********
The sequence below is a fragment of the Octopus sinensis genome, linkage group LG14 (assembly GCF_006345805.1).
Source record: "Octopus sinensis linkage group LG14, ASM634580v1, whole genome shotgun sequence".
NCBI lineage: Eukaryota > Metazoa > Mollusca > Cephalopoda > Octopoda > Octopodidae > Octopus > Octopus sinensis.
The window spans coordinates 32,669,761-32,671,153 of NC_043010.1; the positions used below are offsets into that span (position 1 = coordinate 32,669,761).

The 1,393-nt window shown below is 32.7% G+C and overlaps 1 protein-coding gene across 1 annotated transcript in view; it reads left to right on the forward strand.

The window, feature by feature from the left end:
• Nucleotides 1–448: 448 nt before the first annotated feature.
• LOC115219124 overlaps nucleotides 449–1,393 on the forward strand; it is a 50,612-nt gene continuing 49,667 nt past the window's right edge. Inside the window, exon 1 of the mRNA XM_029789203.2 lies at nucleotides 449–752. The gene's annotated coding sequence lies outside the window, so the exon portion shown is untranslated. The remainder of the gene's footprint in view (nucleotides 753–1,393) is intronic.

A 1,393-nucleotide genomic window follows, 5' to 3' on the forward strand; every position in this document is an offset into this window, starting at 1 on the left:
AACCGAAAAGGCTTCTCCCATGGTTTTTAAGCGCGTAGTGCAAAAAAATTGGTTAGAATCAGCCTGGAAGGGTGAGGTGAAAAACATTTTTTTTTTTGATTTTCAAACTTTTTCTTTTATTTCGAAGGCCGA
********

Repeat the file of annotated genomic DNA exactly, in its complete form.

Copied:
The sequence below is a fragment of the Octopus sinensis genome, linkage group LG14 (assembly GCF_006345805.1).
Source record: "Octopus sinensis linkage group LG14, ASM634580v1, whole genome shotgun sequence".
NCBI lineage: Eukaryota > Metazoa > Mollusca > Cephalopoda > Octopoda > Octopodidae > Octopus > Octopus sinensis.
The window spans coordinates 32,669,761-32,671,153 of NC_043010.1; the positions used below are offsets into that span (position 1 = coordinate 32,669,761).

The 1,393-nt window shown below is 32.7% G+C and overlaps 1 protein-coding gene across 1 annotated transcript in view; it reads left to right on the forward strand.

The window, feature by feature from the left end:
• Nucleotides 1–448: 448 nt before the first annotated feature.
• LOC115219124 overlaps nucleotides 449–1,393 on the forward strand; it is a 50,612-nt gene continuing 49,667 nt past the window's right edge. Inside the window, exon 1 of the mRNA XM_029789203.2 lies at nucleotides 449–752. The gene's annotated coding sequence lies outside the window, so the exon portion shown is untranslated. The remainder of the gene's footprint in view (nucleotides 753–1,393) is intronic.

A 1,393-nucleotide genomic window follows, 5' to 3' on the forward strand; every position in this document is an offset into this window, starting at 1 on the left:
AACCGAAAAGGCTTCTCCCATGGTTTTTAAGCGCGTAGTGCAAAAAAATTGGTTAGAATCAGCCTGGAAGGGTGAGGTGAAAAACATTTTTTTTTTTGATTTTCAAACTTTTTCTTTTATTTCGAAGGCCGA